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Those Across the Riverby Christopher Buehlman
Synopses & Reviews
Failed academic Frank Nichols and his wife, Eudora, have arrived in the sleepy Georgia town of Whitbrow, where Frank hopes to write a history of his family's old estate — the Savoyard Plantation — and the horrors that occurred there. At first, the quaint, rural ways of their new neighbors seem to be everything they wanted. But there is an unspoken dread that the townsfolk have lived with for generations. A presence that demands sacrifice.
It comes from the shadowy woods across the river, where the ruins of Savoyard still stand. Where a longstanding debt of blood has never been forgotten.
A debt that has been waiting patiently for Frank Nichols's homecoming...
"Buehlman packs suspense and secrets into his debut novel, set in the deceptively quiet fictional town of Whitbrow, Ga., just after the Great Depression. When unemployed soldier Frank Nichols inherits a house from his last living relative, he ignores the disjointed note from his deceased aunt warning him away and moves in along with his girlfriend, Dora. At first, everything is idyllic, but as Frank uncovers strange superstitions concerning the woods across the river — the site of his great-grandfather's plantation — the mysterious inhabitants of those woods are starting to take notice of him. The era is vividly rendered, complete with Jim Crow laws, vigilante justice, and racial tensions. The elegant prose and heavy foreshadowing keep readers on their toes right up until the big reveal, but once the monster is out of the bag, the novel clumsily muscles its way to a formulaic finale. (Sept.)" Publishers Weekly Copyright PWxyz, LLC. All rights reserved.
As much F. Scott Fitzgerald as Dean Koontz” (#1 New York Times bestselling author Patricia Briggs), Christopher Buehlman excels in twisting the familiar into newfound dread in his genre-bending” (California Literary Review) novels. Now the acclaimed author of Those Across the River delivers his most disquieting tale yet...
The secret is, vampires are real and I am one.
The secret is, Im stealing from you what is most truly yours and Im not sorry...
New York City in 1978 is a dirty, dangerous place to live. And die. Joey Peacock knows this as well as anybody—he has spent the last forty years as an adolescent vampire, perfecting the routine he now enjoys: womanizing in punk clubs and discotheques, feeding by night, and sleeping by day with others of his kind in the macabre labyrinth under the citys sidewalks.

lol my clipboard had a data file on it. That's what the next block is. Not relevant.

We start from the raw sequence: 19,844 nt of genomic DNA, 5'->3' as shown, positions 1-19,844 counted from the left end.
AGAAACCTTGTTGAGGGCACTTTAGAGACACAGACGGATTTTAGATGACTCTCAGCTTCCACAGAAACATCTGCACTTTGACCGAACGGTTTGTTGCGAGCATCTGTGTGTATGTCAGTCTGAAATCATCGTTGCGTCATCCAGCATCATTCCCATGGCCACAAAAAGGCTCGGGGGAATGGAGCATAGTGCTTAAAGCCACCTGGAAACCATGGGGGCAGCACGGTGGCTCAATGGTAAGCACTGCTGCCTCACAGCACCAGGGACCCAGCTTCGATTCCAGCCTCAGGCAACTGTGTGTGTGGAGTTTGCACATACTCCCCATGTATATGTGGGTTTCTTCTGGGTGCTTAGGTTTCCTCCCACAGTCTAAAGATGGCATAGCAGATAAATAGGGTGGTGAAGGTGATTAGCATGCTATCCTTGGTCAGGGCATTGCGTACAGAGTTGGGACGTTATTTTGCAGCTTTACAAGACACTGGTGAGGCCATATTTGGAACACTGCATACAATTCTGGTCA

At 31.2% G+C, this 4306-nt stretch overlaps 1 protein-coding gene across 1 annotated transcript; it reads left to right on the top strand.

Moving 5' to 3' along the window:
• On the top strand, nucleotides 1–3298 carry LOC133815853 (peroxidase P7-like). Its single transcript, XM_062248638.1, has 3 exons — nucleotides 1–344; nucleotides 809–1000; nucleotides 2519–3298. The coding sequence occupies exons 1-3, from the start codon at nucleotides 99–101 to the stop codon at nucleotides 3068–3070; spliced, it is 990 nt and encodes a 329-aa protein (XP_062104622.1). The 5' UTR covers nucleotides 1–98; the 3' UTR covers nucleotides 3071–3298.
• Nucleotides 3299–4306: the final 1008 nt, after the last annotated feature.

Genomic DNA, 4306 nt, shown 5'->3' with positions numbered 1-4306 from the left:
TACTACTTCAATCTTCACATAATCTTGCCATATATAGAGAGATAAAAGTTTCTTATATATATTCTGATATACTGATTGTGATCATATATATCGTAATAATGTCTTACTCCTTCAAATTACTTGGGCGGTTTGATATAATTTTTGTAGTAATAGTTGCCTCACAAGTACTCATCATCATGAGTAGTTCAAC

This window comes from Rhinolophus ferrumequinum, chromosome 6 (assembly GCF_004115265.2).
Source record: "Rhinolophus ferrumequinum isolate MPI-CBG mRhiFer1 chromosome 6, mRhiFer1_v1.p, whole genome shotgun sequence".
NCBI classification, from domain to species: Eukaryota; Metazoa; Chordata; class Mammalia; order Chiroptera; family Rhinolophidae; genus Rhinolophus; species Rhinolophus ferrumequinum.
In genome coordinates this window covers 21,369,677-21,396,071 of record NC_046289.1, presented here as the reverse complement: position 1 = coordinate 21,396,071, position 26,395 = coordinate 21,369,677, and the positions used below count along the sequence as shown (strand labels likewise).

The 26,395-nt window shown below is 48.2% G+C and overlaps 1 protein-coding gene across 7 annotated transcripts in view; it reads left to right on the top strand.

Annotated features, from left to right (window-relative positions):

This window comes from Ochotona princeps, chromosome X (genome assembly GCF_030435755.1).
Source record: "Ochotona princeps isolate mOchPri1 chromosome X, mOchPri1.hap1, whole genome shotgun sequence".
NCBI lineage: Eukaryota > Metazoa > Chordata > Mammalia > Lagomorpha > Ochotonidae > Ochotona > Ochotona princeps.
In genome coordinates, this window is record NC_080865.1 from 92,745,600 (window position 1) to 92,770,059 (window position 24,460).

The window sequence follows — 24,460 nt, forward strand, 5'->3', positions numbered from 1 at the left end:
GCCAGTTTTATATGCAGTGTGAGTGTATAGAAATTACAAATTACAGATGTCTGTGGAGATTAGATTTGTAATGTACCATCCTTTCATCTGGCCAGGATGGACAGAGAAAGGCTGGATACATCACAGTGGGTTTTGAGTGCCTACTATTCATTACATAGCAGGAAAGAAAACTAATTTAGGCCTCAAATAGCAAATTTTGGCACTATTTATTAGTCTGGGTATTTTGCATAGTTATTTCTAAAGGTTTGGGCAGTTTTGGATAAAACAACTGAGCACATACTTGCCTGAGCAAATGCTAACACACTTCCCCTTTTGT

The subways are his playground and his highway, shuttling him throughout Manhattan to bleed the unsuspecting in the Sheep Meadow of Central Park or in the backseats of Checker cabs, or even those in their own apartments who are too hypnotized by sitcoms to notice him opening their windows. Its almost too easy.
Until one night he sees them hunting on his beloved subway. The children with the merry eyes. Vampires, like him or not like him. Whatever they are, whatever their appearance means, the undead in the tunnels of Manhattan are not as safe as they once were.
And neither are the rest of us.
Those Across the River, a beautifully written exceedingly clever” (Boston Herald) masterpiece of genuine terror” (New York Times bestselling author F. Paul Wilson), was hailed by #1 New York Times bestselling author Charlaine Harris as one of the best first novels Ive ever read.” Now comes Christopher Buehlmans new novel—one of uncommon horrors hiding behind the walls of the house next door
You think you got away with something, dont you? But your time has run out. We know where you are. And we are coming.”
The man on the screen says this in Russian.
Who are you?”
The man smiles, but its not a pleasant smile.
The image freezes.
The celluloid burns exactly where his mouth is, burns in the nearly flat U of his smile. His eyes burn, too.
The man fades, leaving the burning smiley face smoldering on the screen.
Oh Christ,” Andrew says.
The television catches fire.
Andrew Ranulf Blankenship is a handsome, stylish nonconformist with wry wit, a classic Mustang, and a massive library. He is also a recovering alcoholic and a practicing warlock, able to speak with the dead through film. His house is a maze of sorcerous booby traps and escape tunnels, as yours might be if you were sitting on a treasury of Russian magic stolen from the Soviet Union thirty years ago. Andrew has long known that magic was a brutal game requiring blood sacrifice and a willingness to confront death, but his many years of peace and comfort have left him soft, more concerned with maintaining false youth than with seeing to his own defense. Now a monster straight from the pages of Russian folklore is coming for him, and frost and death are coming with her.
About the Author
Christopher Buehlman is the winner of the 2007 Bridgeport Award for Poetry and the author of several plays. He lives in St. Petersburg, Florida.
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